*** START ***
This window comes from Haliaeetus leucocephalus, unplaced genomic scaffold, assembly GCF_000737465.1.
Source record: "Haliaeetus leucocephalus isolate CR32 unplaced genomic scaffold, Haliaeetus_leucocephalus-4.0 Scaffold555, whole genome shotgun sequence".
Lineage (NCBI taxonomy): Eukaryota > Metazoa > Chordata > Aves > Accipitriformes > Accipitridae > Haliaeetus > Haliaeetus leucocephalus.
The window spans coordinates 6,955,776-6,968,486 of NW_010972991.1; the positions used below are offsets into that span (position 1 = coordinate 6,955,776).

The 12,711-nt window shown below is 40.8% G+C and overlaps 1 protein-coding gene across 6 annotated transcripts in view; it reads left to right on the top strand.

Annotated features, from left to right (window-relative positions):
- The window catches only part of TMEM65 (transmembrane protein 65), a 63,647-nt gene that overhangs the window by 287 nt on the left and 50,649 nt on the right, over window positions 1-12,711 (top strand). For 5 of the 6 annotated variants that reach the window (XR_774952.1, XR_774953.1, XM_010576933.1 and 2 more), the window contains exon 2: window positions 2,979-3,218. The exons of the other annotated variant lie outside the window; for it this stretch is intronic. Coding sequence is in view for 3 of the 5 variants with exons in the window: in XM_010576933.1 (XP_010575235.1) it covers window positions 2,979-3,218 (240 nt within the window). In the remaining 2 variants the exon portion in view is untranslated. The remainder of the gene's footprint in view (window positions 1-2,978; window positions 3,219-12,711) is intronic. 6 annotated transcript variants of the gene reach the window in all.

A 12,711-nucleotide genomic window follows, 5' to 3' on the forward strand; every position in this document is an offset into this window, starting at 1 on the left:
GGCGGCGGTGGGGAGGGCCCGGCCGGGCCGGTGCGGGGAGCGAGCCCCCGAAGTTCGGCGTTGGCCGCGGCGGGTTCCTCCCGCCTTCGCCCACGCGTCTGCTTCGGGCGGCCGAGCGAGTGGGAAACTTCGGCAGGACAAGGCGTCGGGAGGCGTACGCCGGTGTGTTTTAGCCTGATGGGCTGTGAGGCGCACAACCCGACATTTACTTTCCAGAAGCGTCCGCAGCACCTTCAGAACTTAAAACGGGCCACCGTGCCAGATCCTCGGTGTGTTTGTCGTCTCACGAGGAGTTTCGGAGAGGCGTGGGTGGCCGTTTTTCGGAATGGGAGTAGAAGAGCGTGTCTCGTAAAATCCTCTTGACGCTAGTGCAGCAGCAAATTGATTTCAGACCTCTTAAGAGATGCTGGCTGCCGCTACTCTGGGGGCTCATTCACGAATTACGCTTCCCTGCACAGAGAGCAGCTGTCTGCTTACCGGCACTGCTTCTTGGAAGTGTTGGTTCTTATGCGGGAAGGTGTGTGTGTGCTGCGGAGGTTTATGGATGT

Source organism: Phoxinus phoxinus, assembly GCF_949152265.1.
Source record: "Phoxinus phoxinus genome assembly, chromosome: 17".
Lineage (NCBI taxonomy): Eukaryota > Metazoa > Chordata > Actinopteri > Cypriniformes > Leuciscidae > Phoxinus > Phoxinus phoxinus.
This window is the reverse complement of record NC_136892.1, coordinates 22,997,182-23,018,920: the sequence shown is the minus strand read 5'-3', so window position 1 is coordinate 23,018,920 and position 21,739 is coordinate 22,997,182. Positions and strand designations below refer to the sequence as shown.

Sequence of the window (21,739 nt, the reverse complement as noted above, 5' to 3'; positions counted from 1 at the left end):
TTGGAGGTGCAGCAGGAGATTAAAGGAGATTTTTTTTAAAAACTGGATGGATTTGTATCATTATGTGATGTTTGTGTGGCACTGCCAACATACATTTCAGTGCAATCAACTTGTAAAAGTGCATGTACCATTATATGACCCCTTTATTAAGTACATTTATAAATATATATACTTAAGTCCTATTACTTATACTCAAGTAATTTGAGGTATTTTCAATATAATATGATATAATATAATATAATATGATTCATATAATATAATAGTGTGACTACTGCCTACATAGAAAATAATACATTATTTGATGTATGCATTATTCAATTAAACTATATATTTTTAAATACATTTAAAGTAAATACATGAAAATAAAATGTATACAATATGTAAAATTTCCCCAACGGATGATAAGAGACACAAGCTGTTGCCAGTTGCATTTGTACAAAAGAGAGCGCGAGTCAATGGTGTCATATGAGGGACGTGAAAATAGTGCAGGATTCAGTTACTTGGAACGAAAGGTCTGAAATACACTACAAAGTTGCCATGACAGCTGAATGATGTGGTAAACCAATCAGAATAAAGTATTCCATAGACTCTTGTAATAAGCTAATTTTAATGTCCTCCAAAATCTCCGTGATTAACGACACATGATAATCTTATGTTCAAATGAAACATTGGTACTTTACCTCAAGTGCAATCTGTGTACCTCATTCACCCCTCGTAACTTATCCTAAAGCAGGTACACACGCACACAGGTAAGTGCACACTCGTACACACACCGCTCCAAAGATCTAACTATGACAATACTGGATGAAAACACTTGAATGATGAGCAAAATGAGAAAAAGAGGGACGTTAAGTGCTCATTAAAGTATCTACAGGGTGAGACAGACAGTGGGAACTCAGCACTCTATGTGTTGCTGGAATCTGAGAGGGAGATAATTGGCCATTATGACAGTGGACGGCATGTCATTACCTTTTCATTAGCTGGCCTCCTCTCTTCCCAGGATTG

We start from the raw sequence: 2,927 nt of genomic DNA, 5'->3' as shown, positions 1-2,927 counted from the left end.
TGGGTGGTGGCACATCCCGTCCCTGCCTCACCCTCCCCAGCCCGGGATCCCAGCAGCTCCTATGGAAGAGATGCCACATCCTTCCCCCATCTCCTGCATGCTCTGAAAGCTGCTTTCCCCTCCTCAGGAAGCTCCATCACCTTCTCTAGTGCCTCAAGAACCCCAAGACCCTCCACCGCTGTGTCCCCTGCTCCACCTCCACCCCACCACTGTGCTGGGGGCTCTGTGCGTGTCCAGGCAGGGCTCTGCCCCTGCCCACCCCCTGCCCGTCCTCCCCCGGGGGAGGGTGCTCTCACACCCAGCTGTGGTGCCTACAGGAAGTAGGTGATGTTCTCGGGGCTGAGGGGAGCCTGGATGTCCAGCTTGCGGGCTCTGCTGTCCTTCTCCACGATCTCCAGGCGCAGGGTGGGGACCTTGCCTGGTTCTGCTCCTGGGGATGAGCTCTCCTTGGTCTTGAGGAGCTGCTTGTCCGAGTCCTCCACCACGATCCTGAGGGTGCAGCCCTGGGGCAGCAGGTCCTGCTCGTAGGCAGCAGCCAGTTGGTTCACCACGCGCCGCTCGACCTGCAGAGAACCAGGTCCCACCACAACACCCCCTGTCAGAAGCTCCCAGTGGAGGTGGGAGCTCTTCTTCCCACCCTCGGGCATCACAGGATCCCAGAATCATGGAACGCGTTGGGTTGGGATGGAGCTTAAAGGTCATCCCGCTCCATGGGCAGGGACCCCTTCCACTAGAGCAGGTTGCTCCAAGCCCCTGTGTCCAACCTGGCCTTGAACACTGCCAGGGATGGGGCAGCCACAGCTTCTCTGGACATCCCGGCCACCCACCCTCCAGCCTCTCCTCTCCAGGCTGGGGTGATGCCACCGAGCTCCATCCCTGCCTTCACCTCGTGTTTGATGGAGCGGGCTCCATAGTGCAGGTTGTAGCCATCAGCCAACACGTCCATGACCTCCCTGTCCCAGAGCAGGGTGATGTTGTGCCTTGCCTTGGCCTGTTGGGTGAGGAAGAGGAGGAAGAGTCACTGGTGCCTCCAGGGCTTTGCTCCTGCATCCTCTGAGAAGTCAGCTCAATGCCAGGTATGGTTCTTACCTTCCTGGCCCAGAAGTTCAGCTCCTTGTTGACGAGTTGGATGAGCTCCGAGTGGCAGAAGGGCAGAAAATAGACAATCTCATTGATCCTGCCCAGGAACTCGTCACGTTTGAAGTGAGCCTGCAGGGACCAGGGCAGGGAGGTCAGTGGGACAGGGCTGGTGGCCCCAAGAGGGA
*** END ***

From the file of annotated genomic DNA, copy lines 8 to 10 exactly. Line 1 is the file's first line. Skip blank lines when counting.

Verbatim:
A 12,711-nucleotide genomic window follows, 5' to 3' on the forward strand; every position in this document is an offset into this window, starting at 1 on the left:
GGCGGCGGTGGGGAGGGCCCGGCCGGGCCGGTGCGGGGAGCGAGCCCCCGAAGTTCGGCGTTGGCCGCGGCGGGTTCCTCCCGCCTTCGCCCACGCGTCTGCTTCGGGCGGCCGAGCGAGTGGGAAACTTCGGCAGGACAAGGCGTCGGGAGGCGTACGCCGGTGTGTTTTAGCCTGATGGGCTGTGAGGCGCACAACCCGACATTTACTTTCCAGAAGCGTCCGCAGCACCTTCAGAACTTAAAACGGGCCACCGTGCCAGATCCTCGGTGTGTTTGTCGTCTCACGAGGAGTTTCGGAGAGGCGTGGGTGGCCGTTTTTCGGAATGGGAGTAGAAGAGCGTGTCTCGTAAAATCCTCTTGACGCTAGTGCAGCAGCAAATTGATTTCAGACCTCTTAAGAGATGCTGGCTGCCGCTACTCTGGGGGCTCATTCACGAATTACGCTTCCCTGCACAGAGAGCAGCTGTCTGCTTACCGGCACTGCTTCTTGGAAGTGTTGGTTCTTATGCGGGAAGGTGTGTGTGTGCTGCGGAGGTTTATGGATGT

Source organism: Phoxinus phoxinus, assembly GCF_949152265.1.